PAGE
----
Athletes and Twitter: Using Sentiment Analysis to Improve Athletic Performance

A Q&A with a UCIPT Postdoctoral Researcher

Is there a correlation between Twitter sentiment and athletic performance?

I am not aware of any research studies that have examined this question, but I have witnessed a trend between Twitter activity and athletic performance. When a particular sport team is doing well, there is usually a spike in tweets/hashtags related to that team and the sentiment is usually positive. For example, when the Toronto Raptors (I am huge Raptors fan since I am from Toronto) won in the first round of the NBA playoffs against the Indiana Pacers, I saw a huge spike in the hashtags #WeTheNorth and #goraptorsgo. However, it is currently challenging to predict athletic performance using tweets alone. I think tweet data could be extremely valuable if it were combined with other sports-related data (e.g., historical team performance, current team injuries).

What advice would you give UCLA’s athletic directors when trying to decipher the Twitter feeds of competitor teams’ players?

Twitter can be a great tool to gain insights into people’s attitude and behavior. One of our recent studies have shown that the types of tweets can be used to measure stress levels. Thus, I think it is possible to analyze Twitter feeds of a team’s players to understand their stress level and emotional state (e.g., anger, sadness, happiness, fear). Obviously, this would be helpful for an athletic director looking to understand how the players are feeling. Twitter can also be a great tool for understanding public opinion about a team. I think UCLA’s athletic directors could use this to motivate players as well.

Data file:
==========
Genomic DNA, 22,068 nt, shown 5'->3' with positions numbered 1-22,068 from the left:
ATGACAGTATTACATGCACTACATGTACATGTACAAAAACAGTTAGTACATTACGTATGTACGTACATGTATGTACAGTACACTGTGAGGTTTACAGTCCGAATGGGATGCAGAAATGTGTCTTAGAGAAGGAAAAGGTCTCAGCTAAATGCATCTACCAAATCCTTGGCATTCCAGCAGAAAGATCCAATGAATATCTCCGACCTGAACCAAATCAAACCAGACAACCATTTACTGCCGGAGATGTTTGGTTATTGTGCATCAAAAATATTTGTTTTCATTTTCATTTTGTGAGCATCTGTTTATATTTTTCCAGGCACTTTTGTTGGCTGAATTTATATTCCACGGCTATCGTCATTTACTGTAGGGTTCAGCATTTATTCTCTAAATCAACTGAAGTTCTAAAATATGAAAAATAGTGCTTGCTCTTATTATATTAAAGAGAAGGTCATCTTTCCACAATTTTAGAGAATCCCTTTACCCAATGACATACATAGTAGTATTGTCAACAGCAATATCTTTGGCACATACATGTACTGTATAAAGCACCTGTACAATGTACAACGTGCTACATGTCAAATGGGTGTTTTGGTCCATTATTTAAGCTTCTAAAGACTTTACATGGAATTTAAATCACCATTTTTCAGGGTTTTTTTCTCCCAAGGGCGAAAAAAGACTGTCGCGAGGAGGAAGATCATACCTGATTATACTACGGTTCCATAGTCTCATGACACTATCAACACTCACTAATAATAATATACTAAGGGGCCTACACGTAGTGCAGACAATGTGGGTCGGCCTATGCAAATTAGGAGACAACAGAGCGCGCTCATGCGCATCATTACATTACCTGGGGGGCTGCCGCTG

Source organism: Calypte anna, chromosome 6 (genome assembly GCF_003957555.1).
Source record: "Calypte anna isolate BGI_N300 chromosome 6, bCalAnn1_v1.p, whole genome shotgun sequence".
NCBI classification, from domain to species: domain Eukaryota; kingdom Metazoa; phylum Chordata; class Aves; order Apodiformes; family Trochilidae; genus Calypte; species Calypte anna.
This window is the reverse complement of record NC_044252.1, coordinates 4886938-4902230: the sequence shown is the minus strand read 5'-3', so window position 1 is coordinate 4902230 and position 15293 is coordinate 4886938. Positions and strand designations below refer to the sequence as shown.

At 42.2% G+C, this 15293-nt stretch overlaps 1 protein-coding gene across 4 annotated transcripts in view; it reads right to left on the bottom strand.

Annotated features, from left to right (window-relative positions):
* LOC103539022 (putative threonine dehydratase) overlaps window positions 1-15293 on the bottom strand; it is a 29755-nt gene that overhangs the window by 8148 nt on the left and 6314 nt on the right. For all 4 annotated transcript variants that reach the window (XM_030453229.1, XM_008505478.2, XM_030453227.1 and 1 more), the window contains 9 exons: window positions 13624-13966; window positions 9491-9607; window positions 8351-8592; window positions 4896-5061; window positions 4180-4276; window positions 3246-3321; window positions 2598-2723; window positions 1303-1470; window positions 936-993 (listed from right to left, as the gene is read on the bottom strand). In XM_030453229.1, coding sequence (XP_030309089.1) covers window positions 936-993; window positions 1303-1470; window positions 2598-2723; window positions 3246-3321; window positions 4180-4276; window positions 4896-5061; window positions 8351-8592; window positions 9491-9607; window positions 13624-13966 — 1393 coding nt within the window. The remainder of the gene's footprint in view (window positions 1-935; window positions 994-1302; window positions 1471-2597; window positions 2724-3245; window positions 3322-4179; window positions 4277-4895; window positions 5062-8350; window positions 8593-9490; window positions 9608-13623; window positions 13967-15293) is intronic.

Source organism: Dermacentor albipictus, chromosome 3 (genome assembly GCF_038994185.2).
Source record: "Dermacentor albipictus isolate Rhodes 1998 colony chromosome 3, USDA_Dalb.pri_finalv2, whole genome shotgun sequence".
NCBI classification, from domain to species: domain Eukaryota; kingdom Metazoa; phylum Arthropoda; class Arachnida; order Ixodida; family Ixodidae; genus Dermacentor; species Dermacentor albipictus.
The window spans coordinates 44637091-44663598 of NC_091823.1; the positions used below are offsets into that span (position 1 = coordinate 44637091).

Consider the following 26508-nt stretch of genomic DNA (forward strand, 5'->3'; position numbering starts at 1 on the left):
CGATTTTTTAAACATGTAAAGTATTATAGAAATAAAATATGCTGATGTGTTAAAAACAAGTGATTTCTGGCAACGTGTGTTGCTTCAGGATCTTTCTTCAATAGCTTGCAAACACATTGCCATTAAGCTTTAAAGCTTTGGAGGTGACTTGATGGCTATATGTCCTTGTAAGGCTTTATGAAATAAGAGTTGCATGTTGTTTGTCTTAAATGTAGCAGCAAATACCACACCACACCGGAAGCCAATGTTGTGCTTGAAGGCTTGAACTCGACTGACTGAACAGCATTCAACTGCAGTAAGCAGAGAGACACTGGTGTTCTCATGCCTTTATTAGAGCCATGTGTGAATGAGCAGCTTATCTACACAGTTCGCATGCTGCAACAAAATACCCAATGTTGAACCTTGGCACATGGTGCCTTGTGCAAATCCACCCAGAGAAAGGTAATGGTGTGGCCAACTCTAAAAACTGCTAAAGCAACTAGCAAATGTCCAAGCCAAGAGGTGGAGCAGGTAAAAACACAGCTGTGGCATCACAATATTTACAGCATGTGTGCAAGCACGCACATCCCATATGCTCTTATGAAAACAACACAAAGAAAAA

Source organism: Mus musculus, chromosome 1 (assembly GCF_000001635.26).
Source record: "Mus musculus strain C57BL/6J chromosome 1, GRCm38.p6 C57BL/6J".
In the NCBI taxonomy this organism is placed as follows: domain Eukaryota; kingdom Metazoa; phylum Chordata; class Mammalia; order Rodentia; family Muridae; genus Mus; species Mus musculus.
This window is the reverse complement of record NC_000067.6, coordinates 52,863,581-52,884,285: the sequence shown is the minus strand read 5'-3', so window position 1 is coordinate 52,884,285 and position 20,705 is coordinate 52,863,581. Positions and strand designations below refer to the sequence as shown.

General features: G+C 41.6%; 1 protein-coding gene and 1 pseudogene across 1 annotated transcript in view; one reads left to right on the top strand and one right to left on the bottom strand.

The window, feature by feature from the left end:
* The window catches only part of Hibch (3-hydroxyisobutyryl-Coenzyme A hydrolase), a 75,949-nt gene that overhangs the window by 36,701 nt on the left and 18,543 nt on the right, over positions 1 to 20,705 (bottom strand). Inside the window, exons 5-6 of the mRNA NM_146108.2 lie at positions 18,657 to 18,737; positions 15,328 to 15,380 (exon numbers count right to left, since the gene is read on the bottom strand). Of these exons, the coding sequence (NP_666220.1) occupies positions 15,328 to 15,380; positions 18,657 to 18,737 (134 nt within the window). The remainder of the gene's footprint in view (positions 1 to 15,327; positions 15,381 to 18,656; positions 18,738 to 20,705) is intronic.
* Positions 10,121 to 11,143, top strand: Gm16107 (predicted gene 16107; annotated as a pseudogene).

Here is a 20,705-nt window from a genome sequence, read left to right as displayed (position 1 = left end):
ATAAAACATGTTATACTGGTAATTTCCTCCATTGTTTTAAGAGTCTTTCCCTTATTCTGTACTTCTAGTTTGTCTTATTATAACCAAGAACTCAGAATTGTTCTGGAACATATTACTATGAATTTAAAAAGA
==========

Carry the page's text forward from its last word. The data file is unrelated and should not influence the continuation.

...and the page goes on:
What Twitter analysis tools are used by professional gamblers when reviewing player feeds?  Is there something that academic researchers can learn from data analysts who are motivated by real-time financial risk?

I am currently unaware of any Twitter analysis tools that are used by professional gamblers when reviewing player feeds. However, a recent study reported that Twitter activity (sentiment analysis) was able to predict the general trends of the financial market. Thus, I can see that a real-time analysis of sentiment might be useful for professional gamblers. However, I think more research is needed to establish whether Twitter analysis tools can be useful for gamblers.

Do Twitter sentiment analysis tools take longitudinal information, so that it is possible to see the frequency and timing of tweets and estimate if an athlete is getting enough sleep?  What other physiological information might be culled out of Twitter data?

I think it is possible to determine whether an athlete is getting enough sleep using longitudinal data from Twitter. Each tweet is time stamped, thus if a player is tweeting at 3:00 A.M., this may give an indication that the athlete is not getting enough sleep. However, there are limitations to this method of measurement since it is not a direct measurement of sleep quality. Therefore, I think devices such as wearable watches give a better indication of sleep. Many of these wearable devices enable users to share their results on social media. This feature offers the potential to measure someone’s sleep patterns.

What tools or methods might exist to map physical or fitness progress of an athlete using Twitter and/or Twitter sentiment analysis?  Are there tools that are already in use?

There has been a recent study that used Twitter to measure physical activity and obesity levels across the United States at the county level. The authors of the study reported that a greater number of physical activity–related tweets within a county was related to lower rates of obesity. Currently, there are no tools that map physical progress at the individual level using Twitter and/or Twitter sentiment analysis. As mentioned earlier, I think in order to track fitness progress of an athlete, we will most likely need to combine Twitter data with data from other devices that measure physical or fitness progress directly (e.g. heart rate, maximum oxygen consumption, lactate threshold).

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